The market is dependent for its height on foreign money which, in turn, is dependent of creation of money, out of thin air, by the US Fed, in a manner reminiscent of blowing soap bubbles. What investors must do is to remember that soap bubbles always burst.

J Mulraj is a stock market columnist and observer of long standing. His weekly column on stock markets has run for over 27 years. An MBA from IIM Calcutta, he has been a member of the BSE. He is Conference Head - India, for Euromoney. A keen observer of events and trends, he writes in a lucid yet readable style and takes up issues on behalf of the individual investor. Nothing pleases him more than a reader who confesses having no interest in stock markets yet being a reader of his columns. His other interests include reading, both fiction and non-fiction, bridge, snooker and chess.

Equitymaster requests your view! Post a comment on "A crisis of governance". Click here!

6 Responses to "A crisis of governance"


Nov 14, 2013

For a good governance across all administration we need good administrators. This will happen only when educated voters participate in the election process by voting in every election. These educated voters will hopefully have the ability to read between the lines and vote for the better candidates. The long term effect will be that once we have a set of good qualified voters, then the profile of candidates will also improve. now it (candidates) mostly consists of moneybags or scoundrels as anybody worth his/her salt will stay away from politics. This needs to change and this change can only be brought by encouraging all educated people to vote. So help in mobilizing the new VOTE BANK. Step-1:Get the voter ID card STEP-2:Know your constituency. STEP-3:know the election dates STEP-4: Know the candidates. Any suggestion is welcome.


Ramesh Kancharla

Nov 11, 2013

Good article. I wish ALL the people in India who have voting rights read this article (and few others from you) and make an informed decision on whom to elect (not falling for a bottle of arrack/toddy and packet of biryani).

Regarding one of the comments about CBI in comparison of IRS - First of all why are we comparing 2 different organizations from 2 different countries whose responsibilities are totally different. If any we should compare CBI with FBI not with IRS. Even if the responsibilities of these 2 orgs are same, Is the reader saying if it is OK in US, it is OK in India too? Isn't it bit lame ?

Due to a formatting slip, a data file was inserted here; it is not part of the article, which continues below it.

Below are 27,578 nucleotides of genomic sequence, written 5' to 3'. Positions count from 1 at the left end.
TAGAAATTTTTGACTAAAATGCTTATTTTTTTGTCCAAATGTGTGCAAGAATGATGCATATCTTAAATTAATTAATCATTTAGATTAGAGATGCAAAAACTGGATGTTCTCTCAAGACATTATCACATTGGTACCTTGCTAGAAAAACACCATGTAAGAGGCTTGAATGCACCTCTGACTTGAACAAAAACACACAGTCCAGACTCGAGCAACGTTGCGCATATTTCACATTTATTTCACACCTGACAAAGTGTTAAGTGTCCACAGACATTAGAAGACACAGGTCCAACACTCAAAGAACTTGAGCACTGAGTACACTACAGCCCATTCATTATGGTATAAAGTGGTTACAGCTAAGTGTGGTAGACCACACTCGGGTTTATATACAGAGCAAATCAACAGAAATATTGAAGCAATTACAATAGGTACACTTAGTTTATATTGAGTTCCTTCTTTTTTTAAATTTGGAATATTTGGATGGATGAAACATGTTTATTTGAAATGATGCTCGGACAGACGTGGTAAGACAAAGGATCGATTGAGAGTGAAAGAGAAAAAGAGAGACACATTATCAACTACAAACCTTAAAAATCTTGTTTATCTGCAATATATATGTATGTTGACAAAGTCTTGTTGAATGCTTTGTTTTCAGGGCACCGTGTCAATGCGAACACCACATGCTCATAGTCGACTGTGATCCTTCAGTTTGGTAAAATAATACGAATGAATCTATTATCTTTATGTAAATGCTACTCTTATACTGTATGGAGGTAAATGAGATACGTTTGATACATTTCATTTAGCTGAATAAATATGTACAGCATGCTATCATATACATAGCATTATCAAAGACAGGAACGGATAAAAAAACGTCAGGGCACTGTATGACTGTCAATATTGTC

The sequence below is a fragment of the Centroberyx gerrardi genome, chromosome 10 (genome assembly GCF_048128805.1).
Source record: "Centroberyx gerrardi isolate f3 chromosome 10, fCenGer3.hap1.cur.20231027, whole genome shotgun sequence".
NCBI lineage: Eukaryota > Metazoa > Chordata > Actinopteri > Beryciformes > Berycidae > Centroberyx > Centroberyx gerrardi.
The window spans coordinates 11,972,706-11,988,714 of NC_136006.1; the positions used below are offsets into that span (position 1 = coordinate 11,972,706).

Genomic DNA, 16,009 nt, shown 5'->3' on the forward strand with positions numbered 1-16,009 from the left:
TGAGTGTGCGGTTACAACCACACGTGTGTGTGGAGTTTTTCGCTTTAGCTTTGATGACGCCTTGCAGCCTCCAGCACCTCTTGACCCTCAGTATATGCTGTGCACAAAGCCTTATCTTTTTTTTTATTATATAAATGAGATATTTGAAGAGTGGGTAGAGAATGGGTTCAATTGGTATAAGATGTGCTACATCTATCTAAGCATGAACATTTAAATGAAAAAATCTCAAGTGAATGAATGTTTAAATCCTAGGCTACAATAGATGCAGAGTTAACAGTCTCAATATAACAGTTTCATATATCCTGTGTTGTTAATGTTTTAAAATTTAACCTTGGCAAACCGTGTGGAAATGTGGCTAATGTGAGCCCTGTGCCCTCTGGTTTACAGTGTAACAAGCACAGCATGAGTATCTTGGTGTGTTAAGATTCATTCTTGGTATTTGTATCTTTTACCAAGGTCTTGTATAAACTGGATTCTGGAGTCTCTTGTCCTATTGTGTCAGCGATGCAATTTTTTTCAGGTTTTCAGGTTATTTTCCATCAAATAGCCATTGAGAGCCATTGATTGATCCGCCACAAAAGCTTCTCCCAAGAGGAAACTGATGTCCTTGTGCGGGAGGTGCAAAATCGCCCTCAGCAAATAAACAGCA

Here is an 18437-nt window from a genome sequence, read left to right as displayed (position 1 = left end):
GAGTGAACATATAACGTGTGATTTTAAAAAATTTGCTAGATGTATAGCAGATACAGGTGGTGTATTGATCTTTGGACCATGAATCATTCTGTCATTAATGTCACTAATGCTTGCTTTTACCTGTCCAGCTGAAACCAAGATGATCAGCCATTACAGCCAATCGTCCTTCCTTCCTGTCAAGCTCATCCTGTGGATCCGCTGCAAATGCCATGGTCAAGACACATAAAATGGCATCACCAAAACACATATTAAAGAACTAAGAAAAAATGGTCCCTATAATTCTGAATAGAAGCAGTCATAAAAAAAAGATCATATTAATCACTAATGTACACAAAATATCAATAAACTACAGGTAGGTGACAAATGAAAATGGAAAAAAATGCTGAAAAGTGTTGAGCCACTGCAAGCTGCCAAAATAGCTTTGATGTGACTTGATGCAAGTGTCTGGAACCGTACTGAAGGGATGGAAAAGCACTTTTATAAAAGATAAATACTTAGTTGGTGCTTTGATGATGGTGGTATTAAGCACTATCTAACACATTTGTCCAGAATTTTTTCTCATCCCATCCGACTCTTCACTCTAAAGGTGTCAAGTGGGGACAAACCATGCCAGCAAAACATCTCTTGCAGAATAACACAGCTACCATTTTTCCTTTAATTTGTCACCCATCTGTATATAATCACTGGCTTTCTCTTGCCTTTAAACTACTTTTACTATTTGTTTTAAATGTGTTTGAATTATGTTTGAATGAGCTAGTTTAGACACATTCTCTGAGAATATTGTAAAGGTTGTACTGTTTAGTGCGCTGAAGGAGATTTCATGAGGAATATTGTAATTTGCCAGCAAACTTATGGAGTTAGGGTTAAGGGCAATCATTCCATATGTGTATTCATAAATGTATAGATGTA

Nov 10, 2013

When the markets hit an all time high,Chidambaram wasted no time in calling a press conference to trumpet the fiction of it being due to UPA's sound economic policies and what not- all on expected lines - as if the market upswing had anything to do with India's GDP performance!.It was purely due to the US fed's money printing presses working overtime and the money sloshing around the globe.
Regarding the failure of spectrum auctions,even a college kid knows that you can't sell a 2008 model car for the same price in 2013.How stupid can these "experts"get?
About CBI,well! isn't the IRS in the US also illegitimate and "Unauthorised"?.They merrily go around collecting income tax there.Seems like we are no different.


Tikam Patni

Nov 10, 2013

The sole reason for our poor governance is our electoral ans political system. When there is no clarity on Responsibility and Authority the result is chaos which is what we have.Coupled with it we have preponderance of uncontrolled electoral and political malpractices .



Nov 10, 2013

It was interesting to read the "Doctor and Patient" in similarity to the financial condition of the markets ! Nonsense is ruling the markets and sensible persons get confused what is right and what is wrong !


Shankar Joshi

Nov 9, 2013

The article is absolutely frank and aptly pinpoints the issues leading to economic non-governance and the resultant crisis. It hits the nail on its head. It also rightly observes that for the investors' confidence to return to the market, the Government has to start governing and punish the culprits and cleanse the corrupt bureaucracy. But the moral of the story is it is not just the bureacracy that is corrupt. The Government itself is the culprit and is wholly and openly corrupt from the very top to bottom. How does it have the moral courage to attack corruption or punish the corrupt? Cleansing itself would mean axing itself!! Who will bell the cat? That is where the "Mody-fication" becomes meaningful as the need of hour!! Let the electrote take it on itself to do what the Government can never be expected to do. Till then, let us be sure, we will not have seen the last of non-governance.

Equitymaster requests your view! Post a comment on "A crisis of governance". Click here!